Why Fall Is the Worst Season for Children's Asthma

Asthma flare-ups in children peak in the fall, shortly after most kids go back to school. And these aren’t always just minor flare-ups: More children are hospitalized for asthma in September than at any other time.

Here at Riviera Allergy in Redondo Beach, California, we see the problem every fall. We’ve put together a list of the top three reasons fall is the worst season for children’s asthma, so that Dr. Ulrike Ziegler can work together with you to help prevent fall asthma problems for your child.

Fall allergy season triggers asthma

If your child has asthma, fall is a peak season for flare-ups caused by exposure to potent allergens like ragweed, the most common cause of fall allergies. Ragweed starts to bloom and spew pollen into the air in early- to mid-August. Its pollen count increases through early September, then finally begins to diminish by late November.

Compared to other types of seasonal allergens like trees and grass, ragweed is unique because it produces a monumental amount of pollen. A single plant can generate up to one billion pollen grains — and if the plant is growing in a hostile environment, it produces even more pollen.

Another concern when it comes to ragweed and its impact on asthma is that the plant protein responsible for allergies is especially potent and capable of causing a highly reactive response in your child.

Of course, ragweed isn’t the only fall allergen to worry about, it’s just the most predominant. Dust mites and mold spores are still around in the fall and they can also trigger asthma.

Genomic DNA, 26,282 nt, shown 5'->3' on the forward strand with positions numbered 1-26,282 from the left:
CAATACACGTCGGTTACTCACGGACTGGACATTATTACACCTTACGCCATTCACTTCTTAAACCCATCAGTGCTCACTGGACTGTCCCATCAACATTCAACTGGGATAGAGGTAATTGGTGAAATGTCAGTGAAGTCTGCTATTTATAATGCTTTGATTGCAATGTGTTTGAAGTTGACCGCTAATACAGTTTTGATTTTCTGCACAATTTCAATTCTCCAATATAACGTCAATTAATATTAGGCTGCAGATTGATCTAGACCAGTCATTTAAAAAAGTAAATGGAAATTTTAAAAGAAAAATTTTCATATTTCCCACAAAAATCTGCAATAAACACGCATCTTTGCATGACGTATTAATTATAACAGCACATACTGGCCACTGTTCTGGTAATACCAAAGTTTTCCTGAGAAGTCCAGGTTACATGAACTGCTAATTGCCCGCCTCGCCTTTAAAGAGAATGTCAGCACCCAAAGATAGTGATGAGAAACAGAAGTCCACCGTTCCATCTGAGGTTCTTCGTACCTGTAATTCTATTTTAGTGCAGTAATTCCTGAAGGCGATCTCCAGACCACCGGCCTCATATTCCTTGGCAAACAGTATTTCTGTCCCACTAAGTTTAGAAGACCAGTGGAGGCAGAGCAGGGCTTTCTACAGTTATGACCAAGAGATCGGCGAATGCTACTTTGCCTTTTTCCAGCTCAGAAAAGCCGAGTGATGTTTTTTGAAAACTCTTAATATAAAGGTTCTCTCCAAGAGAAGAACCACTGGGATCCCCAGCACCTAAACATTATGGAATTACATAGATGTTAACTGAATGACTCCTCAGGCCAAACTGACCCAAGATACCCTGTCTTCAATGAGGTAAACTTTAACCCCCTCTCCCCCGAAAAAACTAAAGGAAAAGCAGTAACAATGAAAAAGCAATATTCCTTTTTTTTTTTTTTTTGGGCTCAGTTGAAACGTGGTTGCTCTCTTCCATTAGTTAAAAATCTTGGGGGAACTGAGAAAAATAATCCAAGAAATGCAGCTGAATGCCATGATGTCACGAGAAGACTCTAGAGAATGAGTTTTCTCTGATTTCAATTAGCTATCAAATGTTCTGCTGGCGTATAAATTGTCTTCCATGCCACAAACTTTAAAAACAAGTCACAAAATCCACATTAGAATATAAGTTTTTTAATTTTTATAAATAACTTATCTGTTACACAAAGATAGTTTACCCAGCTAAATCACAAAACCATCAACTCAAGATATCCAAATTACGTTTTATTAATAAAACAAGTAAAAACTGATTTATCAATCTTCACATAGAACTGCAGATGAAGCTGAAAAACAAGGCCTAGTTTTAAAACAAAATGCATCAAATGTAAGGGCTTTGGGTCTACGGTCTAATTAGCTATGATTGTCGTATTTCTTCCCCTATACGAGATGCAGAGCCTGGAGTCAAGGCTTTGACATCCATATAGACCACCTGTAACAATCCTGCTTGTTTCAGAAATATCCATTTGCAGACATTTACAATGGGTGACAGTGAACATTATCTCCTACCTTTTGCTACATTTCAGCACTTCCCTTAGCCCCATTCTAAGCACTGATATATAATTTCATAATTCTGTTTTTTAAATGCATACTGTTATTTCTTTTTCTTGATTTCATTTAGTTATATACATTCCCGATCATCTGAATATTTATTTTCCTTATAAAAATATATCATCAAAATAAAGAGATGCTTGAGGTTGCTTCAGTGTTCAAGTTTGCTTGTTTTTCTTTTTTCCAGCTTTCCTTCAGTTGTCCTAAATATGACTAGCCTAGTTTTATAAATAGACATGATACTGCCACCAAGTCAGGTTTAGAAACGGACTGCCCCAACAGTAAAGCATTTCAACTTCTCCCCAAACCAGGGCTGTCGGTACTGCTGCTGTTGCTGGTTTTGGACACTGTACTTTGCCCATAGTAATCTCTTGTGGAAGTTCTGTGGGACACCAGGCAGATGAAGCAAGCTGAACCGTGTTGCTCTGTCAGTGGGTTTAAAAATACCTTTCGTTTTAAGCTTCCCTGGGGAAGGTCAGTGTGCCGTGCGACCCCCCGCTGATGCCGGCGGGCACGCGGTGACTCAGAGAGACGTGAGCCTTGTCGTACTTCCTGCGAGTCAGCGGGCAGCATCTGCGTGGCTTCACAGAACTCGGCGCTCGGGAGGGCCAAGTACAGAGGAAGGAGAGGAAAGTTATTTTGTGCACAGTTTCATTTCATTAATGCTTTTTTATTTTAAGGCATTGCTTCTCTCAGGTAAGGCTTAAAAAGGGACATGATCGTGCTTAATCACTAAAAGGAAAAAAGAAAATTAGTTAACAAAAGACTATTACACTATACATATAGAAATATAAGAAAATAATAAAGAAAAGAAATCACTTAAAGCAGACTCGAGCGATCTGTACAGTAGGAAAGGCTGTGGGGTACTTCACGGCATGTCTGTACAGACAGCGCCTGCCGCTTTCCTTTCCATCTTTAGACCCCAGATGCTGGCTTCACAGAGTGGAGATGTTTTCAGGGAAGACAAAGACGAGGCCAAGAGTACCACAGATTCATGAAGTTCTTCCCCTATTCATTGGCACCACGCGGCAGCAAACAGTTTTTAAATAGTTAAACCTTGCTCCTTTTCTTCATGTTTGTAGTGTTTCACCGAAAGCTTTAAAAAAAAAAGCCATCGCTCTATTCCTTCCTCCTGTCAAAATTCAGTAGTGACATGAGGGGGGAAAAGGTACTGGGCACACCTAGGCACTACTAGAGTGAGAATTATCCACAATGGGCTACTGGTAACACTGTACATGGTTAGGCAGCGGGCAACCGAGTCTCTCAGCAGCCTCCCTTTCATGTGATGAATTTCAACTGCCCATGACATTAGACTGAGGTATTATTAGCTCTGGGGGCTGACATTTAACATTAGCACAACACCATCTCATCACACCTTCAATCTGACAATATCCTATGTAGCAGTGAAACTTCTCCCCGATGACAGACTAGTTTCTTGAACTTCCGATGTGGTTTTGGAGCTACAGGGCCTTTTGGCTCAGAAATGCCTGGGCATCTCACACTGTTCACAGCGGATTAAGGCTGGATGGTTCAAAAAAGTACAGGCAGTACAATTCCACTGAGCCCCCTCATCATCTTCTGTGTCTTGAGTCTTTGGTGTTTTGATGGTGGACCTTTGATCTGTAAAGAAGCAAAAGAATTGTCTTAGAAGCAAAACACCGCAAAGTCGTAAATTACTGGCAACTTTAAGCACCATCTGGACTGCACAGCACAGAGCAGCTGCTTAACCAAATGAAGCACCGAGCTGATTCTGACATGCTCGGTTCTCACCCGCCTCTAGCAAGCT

Fall is the start of cold and flu season

As the cold and flu season begins and kids return to school, they are exposed to the viruses responsible for the cold and flu in greater amounts. Although many children are exposed to the same viruses, children with asthma have a higher risk of developing the illness.


Studies show that allergies and viral infections work together to increase the risk for severe asthma symptoms. It’s no surprise, then, to learn that this one-two punch happens in the fall shortly after school starts.

For children ages 3-18, there’s a seasonal pattern in which more children are hospitalized in September and November with a viral respiratory infection and wheezing due to asthma. About 84% of children hospitalized were discovered to be sensitive to at least one airborne allergen.

Back to school exposure to asthma triggers

When kids head back to school, they’re exposed to all types of airborne irritants and allergens that can trigger their asthma. Chalk dust, dust mites, dusty books, mold, cleaning fluids, pet dander on classmates’ clothing, and exercise-induced asthma can all turn fall into a really bad season for asthma.

Though not as common, if your child is allergic to food, exposure to that allergen at school may also affect your child’s asthma.

Tips to help you manage seasonal asthma challenges

The best way to deal with seasonal asthma problems is to plan ahead and take every possible step to prevent them.

Get a flu shot

Children with asthma are at risk for complications if they get flu, so protect your child with a flu shot.

Get tested for allergies

Children who haven’t already been tested for allergies should come in so we can run tests, determine whether they have allergies, and identify their specific allergens.

Armed with this information, we can work with you to develop a plan to avoid allergens or start immunotherapy. When your child’s allergies are prevented or treated with allergy shots, their asthma flare-ups and symptoms improve.

Take asthma control medications

We can also review your child’s symptoms and see whether the dose or type of their long-term control medications should be adjusted. It’s important to start on a medication regimen before fall arrives to reduce the risk for asthma flare-ups.

Now that you know fall is a precarious time for children with asthma, let’s work together to prevent worsening symptoms. Call the office or use online booking to schedule testing, a flu shot, or a re-evaluation of your child’s asthma action plan.

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